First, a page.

Pearson Adult Learning Centre HomePearson Adult Learning Centre: Weekly Feature

 

 

grad 09

Effective Reading through SQ3R
by Paul


Reading is certainly an essential element of everyone’s studies. This is because reading is a means of discovering information, and a means of expanding your knowledge and understanding of a subject. Furthermore, reading is often very enjoyable! However, there is a general assumption that everyone knows how to read effectively. Not everyone does, and those who do, are often not reading as effectively as they could be.

What are the goals of effective reading? Reading effectively will maximize the comprehension, absorption, and retention, of what you read. Good reading is achieved through “ building mental frameworks for connecting words to thoughts.”

The SQ3R strategy is an effective-reading technique, a technique that extracts the maximum amount of benefit from your reading time. The SQ3R helps to organize in your mind the structure of what you read, and guides you to separate the important information from the less relevant details. As you follow the SQ3R, your goal to maximize your reading comprehension, absorption, and retention, will very likely be achieved.

The SQ3R is an acronym for 5 sequential active-reading stages. These stages are:

• Survey 
• Question 
• Read 
• Recall 
• Review 
 

S  Survey

Survey the document by examining the material quickly, before you start reading it in depth. A survey is similar to a reading preview. You need only to scan the document, in order to form a shallow overview of the text. As you survey the reading, form an opinion on which of the details are important and useful to know.

Q  Question

While surveying, or right after, write down any questions on the reading subject that come to mind, or questions that particularly interest you. Start by rephrasing the title, headings, and subheadings, into questions. Perhaps scan the document again to see if any additional questions come to mind. As you generate and write the questions, think about possible answers.

R  Read

Now start reading the document at your normal reading speed. Slow down when you come to key passages and important details, taking care to understand all the points that are relevant. How will you know which information is relevant and useful? Think back to what you learned from your survey, and look over your generated questions.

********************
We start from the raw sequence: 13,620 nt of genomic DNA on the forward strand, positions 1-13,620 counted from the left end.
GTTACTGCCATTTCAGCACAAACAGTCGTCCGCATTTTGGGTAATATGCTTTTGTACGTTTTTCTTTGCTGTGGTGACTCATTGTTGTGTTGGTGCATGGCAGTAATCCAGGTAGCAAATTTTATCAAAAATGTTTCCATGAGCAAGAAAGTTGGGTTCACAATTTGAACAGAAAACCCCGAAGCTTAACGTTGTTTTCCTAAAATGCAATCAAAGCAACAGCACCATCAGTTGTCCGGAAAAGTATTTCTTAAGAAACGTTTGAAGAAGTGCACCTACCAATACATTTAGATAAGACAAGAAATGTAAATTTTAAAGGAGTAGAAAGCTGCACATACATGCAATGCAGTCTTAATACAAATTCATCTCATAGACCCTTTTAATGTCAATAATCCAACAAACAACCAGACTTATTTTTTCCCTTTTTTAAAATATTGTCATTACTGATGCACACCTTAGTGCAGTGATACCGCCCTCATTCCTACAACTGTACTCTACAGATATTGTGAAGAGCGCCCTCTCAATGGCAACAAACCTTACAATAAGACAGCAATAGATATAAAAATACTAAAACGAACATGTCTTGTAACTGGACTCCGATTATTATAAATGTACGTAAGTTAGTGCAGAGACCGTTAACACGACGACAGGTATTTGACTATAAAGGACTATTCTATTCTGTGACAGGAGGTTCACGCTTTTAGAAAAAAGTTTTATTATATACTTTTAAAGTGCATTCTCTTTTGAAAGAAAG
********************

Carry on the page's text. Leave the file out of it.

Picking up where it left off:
R  Recall

After you finish reading, glance quickly over the document again, focusing on the key places, such as the title, headings, and key paragraphs. Then, with the text closed, briefly summarize the material in your mind, concentrating on the core facts and the essential details. Next, recite your summary aloud or silently, whichever method works best for you. Test your understanding and memory by writing down the answers to your questions which you generated in the Question stage.

R  Review

Begin to review by first reading through your generated questions and answers. Next, continue to review the reading by either just scanning through the important concepts and details, or by rereading the entire document. As you review the reading, feel free to expand your generated questions and answers.

------------------------------------------------------------------------------------------------

The SQ3R approach will help many students read more effectively. By encouraging you to connect your thoughts with what you read, the SQ3R technique fosters reading comprehension, absorption, and retention. However, this technique may not suit everyone, and it may not suit the reading of every subject area. Therefore, the SQ3R should not be viewed as a rigid set of rules that must be followed in the reading process. But rather, the SQ3R should be considered only as a general guide in the pursuit for effective reading.

For reference and for more information, check these sites: 
(Note that SQ3R is sometimes referred to as SQR3).

How to Improve Reading Comprehension

Mind Tools – SQ3R

(September 1, 2002)


Visit Last Week's Feature: A Teacher's Summer Day: Personal Essay


Weekly Feature Index

(Includes all 2002 to date Weekly Features with descriptions)